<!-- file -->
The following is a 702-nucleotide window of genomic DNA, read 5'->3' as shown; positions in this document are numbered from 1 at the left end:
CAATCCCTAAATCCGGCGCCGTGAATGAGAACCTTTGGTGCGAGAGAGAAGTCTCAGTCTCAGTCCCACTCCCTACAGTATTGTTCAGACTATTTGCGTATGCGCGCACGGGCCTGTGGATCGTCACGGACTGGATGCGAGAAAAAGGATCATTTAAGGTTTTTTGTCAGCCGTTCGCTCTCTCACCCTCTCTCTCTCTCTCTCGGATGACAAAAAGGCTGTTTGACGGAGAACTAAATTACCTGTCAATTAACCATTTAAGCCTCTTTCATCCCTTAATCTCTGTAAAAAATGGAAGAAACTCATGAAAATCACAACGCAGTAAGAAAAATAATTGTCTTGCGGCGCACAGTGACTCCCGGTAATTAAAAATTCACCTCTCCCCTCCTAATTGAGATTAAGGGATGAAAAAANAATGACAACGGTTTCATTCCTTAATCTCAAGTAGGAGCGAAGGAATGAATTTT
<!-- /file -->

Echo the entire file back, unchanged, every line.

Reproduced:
The following is a 702-nucleotide window of genomic DNA, read 5'->3' as shown; positions in this document are numbered from 1 at the left end:
CAATCCCTAAATCCGGCGCCGTGAATGAGAACCTTTGGTGCGAGAGAGAAGTCTCAGTCTCAGTCCCACTCCCTACAGTATTGTTCAGACTATTTGCGTATGCGCGCACGGGCCTGTGGATCGTCACGGACTGGATGCGAGAAAAAGGATCATTTAAGGTTTTTTGTCAGCCGTTCGCTCTCTCACCCTCTCTCTCTCTCTCTCGGATGACAAAAAGGCTGTTTGACGGAGAACTAAATTACCTGTCAATTAACCATTTAAGCCTCTTTCATCCCTTAATCTCTGTAAAAAATGGAAGAAACTCATGAAAATCACAACGCAGTAAGAAAAATAATTGTCTTGCGGCGCACAGTGACTCCCGGTAATTAAAAATTCACCTCTCCCCTCCTAATTGAGATTAAGGGATGAAAAAANAATGACAACGGTTTCATTCCTTAATCTCAAGTAGGAGCGAAGGAATGAATTTT